My registration had expired. Yeah, I knew it but... So I did what every guilty driver does and feigned ignorance. "No, seriously?", I said. All in Spanish of course.
The cop, as cops everywhere in the world do because it's standard curriculum at all the finest academies, gave me the look that shows he knew I was doing the guilty driver gag. But he went along with it. "Si, senor. Un ano." ("Yes, sir. One year.")
OK, now, one year seems like a long time but bear with me here for a moment. You know I'm somewhat introverted and perhaps a touch agoraphobic (except it's not a phobia, it's real) and this is the DMV we're talking about. THE D. M. V. ! DMVs are the same all over the world. Busy, confusing, and manned by people who might have cared long ago about something...anything but now are barely alive and don't care about that. And true to form, there is only one office for a city of more than a quarter million people. Oh, and vehicle registrations are all renewed at the same time. Get the picture? So, yeah, I was a year and a little more overdue in renewing. But I just might have an out.
Every three or four years there's an election and with every election the winner gets to issue new license plates. No, don't ask, I don't know. But what I do know is that we just had an election and the new plates, despite some last minute glitches, were on their way to the DMVs all across the great state of Quintana Roo.
So, back to the traffic stop. I explained to the officer I thought it was only when we got new plates that we got new registrations and so next month I was going to purchase the new tags. Pretty nifty out and I could see this might be working.
I'm told gringos are a paperwork nightmare for the police so that could be why he let me go. I'd like to think it was my good attitude and fairly good Spanish. Who knows?
The following month (or maybe the one after) I go online (Yes!) and complete the paperwork for the new registration. The computer displays a PDF with my "fine" for missing the previous year and the cost of the new tags. Fortunately, I was able to take advantage of filing early (hahaha) for a nice discount. Off to the bank I go, I pays my money, and I'm now the proud owner of everything I need to get new plates - my PDF and a bank receipt worth far more than its weight in gold.
I knew the DMV from when I bought the car some years past and changed the registration. Madness. Cramped quarters, no place for people to stand in line, and the line leading out the door. Ah, but those who are in line are terribly polite. They let their extended family, their friends, their extended family's friends, the friends of friends, and people they probably don't even know get in line ahead of them. I learn the DMV was so overwhelmed that moving to new quarters wasn't sufficient so they opened another office in town. Of course, they didn't advertise the satellite office. But then what should one expect, they didn't advertise their move. But somehow, word gets around. Oh, and there is NO sign outside the building where that satellite office is located. But after getting some vague directions from a couple of people who insisted they knew where it was and then finally asking so many people that I was bound to run into a DMV employee on lunch break or a suicide mission, I found it. There was no line.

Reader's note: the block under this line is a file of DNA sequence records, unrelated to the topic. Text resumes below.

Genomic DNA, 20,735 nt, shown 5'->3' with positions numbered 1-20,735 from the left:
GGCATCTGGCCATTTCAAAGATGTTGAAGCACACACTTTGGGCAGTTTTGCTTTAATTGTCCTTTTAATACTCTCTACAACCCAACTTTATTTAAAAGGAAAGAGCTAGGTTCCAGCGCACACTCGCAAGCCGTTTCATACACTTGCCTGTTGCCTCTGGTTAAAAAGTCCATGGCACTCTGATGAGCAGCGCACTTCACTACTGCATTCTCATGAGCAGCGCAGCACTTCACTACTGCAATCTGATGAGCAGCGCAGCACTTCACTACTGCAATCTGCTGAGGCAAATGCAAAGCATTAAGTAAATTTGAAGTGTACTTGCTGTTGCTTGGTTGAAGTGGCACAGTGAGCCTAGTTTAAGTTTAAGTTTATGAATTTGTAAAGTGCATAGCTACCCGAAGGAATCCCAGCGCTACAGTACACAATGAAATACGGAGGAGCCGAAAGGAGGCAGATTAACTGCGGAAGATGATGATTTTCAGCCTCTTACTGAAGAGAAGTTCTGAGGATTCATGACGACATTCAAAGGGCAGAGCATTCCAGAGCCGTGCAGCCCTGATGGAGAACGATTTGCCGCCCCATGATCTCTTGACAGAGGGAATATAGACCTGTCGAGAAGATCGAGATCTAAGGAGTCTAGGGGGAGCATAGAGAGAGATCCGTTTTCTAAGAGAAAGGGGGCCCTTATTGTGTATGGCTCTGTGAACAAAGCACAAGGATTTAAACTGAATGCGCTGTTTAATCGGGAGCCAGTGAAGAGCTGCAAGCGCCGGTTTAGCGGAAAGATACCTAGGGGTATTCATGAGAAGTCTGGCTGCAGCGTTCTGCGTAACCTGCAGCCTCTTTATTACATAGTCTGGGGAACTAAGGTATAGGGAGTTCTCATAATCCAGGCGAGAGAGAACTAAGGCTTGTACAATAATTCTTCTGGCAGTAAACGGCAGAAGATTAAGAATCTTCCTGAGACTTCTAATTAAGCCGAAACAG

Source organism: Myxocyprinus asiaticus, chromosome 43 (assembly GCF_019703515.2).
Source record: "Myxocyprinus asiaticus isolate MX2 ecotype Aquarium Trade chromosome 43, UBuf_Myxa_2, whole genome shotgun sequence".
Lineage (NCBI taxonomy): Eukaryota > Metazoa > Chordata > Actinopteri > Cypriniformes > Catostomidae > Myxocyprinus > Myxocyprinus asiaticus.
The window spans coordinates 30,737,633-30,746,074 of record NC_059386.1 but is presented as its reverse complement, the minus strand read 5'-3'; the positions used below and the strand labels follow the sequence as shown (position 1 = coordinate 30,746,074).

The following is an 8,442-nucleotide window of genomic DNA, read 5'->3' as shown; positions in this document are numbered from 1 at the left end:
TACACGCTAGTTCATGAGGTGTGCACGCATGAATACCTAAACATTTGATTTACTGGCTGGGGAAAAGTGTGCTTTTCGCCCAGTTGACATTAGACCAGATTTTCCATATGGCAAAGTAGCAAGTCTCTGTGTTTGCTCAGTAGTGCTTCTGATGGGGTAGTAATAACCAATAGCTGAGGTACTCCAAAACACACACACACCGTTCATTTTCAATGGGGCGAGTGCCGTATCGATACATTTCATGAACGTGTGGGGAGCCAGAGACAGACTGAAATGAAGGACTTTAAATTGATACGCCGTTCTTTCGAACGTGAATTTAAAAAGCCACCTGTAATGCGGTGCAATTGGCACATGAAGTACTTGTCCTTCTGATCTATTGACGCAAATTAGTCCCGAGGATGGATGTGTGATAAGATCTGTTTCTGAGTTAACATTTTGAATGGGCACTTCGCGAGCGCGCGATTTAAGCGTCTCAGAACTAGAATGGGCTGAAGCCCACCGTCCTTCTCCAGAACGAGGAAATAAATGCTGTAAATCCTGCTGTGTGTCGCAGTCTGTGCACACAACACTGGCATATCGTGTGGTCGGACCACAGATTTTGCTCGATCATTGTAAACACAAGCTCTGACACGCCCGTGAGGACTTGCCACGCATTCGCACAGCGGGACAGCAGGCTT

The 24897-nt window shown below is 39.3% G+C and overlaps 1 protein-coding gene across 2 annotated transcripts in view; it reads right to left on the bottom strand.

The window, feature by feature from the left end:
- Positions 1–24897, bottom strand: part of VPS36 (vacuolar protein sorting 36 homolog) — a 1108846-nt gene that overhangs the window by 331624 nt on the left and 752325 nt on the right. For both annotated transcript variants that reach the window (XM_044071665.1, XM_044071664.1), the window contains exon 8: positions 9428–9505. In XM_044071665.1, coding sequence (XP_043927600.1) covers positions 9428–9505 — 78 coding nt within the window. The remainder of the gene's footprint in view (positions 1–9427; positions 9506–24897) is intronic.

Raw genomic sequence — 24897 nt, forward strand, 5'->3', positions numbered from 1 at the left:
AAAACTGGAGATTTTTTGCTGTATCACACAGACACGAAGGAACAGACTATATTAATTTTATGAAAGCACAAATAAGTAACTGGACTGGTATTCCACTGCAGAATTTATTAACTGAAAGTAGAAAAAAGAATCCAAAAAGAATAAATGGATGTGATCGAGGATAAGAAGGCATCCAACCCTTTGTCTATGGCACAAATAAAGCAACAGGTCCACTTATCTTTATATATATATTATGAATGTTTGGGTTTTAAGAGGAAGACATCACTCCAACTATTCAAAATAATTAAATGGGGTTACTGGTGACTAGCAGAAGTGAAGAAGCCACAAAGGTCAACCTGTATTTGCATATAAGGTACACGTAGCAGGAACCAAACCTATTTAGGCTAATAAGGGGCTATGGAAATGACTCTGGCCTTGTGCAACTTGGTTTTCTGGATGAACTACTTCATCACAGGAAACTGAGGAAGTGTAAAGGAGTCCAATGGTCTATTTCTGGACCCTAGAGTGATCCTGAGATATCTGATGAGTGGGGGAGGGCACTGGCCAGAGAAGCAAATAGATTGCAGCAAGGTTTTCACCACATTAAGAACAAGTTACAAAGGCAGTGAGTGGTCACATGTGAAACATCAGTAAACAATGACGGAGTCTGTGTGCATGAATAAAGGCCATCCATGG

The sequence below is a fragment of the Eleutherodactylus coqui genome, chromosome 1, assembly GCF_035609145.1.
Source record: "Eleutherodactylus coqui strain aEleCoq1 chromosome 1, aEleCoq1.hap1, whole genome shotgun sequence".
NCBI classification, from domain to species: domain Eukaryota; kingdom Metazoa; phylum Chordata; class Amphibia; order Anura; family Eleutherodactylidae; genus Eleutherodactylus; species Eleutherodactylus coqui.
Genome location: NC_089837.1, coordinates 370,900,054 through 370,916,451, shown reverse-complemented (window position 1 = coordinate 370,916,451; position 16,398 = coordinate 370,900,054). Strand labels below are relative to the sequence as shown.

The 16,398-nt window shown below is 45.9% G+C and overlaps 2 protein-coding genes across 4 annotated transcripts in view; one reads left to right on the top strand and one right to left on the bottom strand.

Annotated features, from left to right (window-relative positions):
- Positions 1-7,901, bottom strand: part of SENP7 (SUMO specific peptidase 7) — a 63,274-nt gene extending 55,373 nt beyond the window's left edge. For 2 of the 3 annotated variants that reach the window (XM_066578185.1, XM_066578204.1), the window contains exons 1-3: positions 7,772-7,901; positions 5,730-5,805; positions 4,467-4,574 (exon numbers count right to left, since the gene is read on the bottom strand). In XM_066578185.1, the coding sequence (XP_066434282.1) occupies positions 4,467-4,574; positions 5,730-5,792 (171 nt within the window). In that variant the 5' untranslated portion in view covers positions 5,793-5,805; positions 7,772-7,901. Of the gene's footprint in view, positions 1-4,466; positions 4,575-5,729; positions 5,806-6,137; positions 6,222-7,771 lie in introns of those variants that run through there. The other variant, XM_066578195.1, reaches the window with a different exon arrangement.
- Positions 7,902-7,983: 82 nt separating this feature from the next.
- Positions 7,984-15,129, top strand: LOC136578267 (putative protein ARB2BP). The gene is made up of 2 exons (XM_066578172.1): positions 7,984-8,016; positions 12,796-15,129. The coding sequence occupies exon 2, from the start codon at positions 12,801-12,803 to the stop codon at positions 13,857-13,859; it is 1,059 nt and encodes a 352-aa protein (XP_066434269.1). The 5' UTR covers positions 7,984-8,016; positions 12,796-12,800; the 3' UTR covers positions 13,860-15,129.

But there weren't any new tags either. Come another day, they said. "El proxima semana." Next week.
You know when they "manana", it's going to be a while and probably not tomorrow. Even "ahorrita" sounds like it could happen at any moment but is actually worse than "manana". But "next week"? Next week means "maybe never". Next week is measuring tectonic plate movement in the desert. Next week?
Two weeks in a row I went "next week" and still no tags. It's now mid-April. I have until the end of June to change the tags. But armed with my paperwork and, more importantly, the bank receipt, I can challenge any police stop, Transport or otherwise. But they don't stop me. I smile and waive at the cops like a maniac and point to my plates and they wave back. I'm legal and they don't give me a chance to prove it. April passes but in May and again in June I try the "Next week" trip to no avail.
It's now the end of June (the deadline for changing tags) and it seems mine is the only car on the road sporting the 3-year-old whale shark plates, caked in dust and grime, but still no one stops me. Finally the deadline passes and with it, I assume, all the crowds at the DMV. I return to the unmarked storefront and present my tags, paperwork and bank receipt. Bada-bing, bada-boom, I'm putting the new tags on Ol' Red and noticing the naysayers were right, our County flag doesn't look quite right. And for this I paid good money?
It's getting close to mid-summer now and I realize my driver's license expired a few months back. But I'm not worried because the starter isn't doing what starters are supposed to do so Ol' Red in the shop. I'll not be driving for a while. Towing the car to the garage (US$17! Yeah, I know, right?) I was warmly greeted by the mechanic I had neither seen nor missed in eight months. He said he was happy to see me but concerned. He wondered if we had moved so far away we'd never return. I reminded him of all the time and effort (and my money) his people put into the Ol' Red and that he had nothing to worry about. Ol' Red could never get half that far...
P.S. Two-year renewal for the driver's license - US$27. New picture (the last one looked like I was just released from a year in solitary), new fingerprints, new electronic signature, and only an hour and a half of standing around waiting my turn. Quite manageable. I may even return.